I arrived in Boston to find out that my Airbnb room wasn’t ready. Workmen were glazing the bathtub (or something like that) and it wouldn’t be done until the next morning, but they had another room for me that night in the same building. The room was considerably smaller but no big deal for one night.
The next morning the workmen still weren’t done. After a lot of messaging back and forth, they finally left the keys for me at the pizza parlor in the same building. I dropped off the other keys in the Keycafe about a half mile away.
The new room—the one I originally rented—was perfectly positioned to be the noisiest room in the building. The pizza parlor seems to be a gathering place, and when it closes at 2:00 AM, people stand on the sidewalk in front of it for another hour or so talking as loudly as possible. The same for the two adjacent bars. Also, everyone in Boston honks their horns at all times to indicate displeasure with what everyone else is doing, or possibly just for the sheer love of honking.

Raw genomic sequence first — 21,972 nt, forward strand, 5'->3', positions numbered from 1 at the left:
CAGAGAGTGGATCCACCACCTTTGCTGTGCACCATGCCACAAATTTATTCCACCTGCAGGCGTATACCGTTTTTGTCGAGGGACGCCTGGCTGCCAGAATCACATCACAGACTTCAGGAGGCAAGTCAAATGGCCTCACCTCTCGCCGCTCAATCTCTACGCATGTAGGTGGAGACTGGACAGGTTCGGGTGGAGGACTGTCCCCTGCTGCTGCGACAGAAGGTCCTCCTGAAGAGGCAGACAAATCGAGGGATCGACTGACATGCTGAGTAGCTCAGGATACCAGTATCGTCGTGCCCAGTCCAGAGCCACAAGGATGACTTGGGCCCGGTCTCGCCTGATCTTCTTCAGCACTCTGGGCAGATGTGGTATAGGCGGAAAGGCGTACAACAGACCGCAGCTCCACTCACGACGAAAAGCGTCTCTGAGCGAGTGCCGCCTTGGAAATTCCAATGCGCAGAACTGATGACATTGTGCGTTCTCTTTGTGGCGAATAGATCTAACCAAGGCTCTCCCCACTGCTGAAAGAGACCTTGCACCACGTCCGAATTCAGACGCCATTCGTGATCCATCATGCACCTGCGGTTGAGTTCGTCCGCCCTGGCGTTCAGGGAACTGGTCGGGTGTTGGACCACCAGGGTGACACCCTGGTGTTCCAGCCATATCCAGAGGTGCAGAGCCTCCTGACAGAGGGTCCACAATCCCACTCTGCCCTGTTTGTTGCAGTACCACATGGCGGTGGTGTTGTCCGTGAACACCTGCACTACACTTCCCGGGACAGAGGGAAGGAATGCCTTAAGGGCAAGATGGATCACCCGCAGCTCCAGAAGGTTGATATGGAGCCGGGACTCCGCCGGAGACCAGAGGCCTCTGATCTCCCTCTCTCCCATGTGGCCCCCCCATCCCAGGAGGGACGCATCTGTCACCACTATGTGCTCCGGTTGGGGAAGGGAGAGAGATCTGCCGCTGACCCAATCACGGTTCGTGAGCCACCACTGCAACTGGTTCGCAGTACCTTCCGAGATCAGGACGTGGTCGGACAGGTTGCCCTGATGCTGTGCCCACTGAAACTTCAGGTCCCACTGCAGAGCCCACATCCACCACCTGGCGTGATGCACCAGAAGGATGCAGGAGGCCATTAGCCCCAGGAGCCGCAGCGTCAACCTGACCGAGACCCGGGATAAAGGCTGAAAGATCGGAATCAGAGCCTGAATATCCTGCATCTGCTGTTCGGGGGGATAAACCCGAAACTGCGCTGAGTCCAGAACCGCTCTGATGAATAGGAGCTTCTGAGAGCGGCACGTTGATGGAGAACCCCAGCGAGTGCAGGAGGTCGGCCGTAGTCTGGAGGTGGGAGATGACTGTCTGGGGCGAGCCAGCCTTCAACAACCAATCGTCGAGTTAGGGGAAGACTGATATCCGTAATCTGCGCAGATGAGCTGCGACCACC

The room was in a good central location, though, about a block from Boston Common. It’s a beautiful park, dating to 1634, and the only park I’ve ever seen with a cemetery in it.
The adjacent Boston Public Garden dates to 1837 and is even beautifuler.
I also followed the Freedom Trail, which starts at Boston Common. It’s a relatively short path that contains significant sites of the colonial and revolutionary periods, including the Old State House, Old South Meeting House, and Granary Burying Ground (where Sam Adams and Paul Revere are buried). Colonial and revolutionary sites are most of what I wanted to see in Boston, so it was thoughtful of Boston to locate them near my Airbnb.
And Roadside America sights there were a-plenty, including a teapot from 1873, a plaque commemorating the creation of the gerrymander, an ether monument, and an Irish famine statue.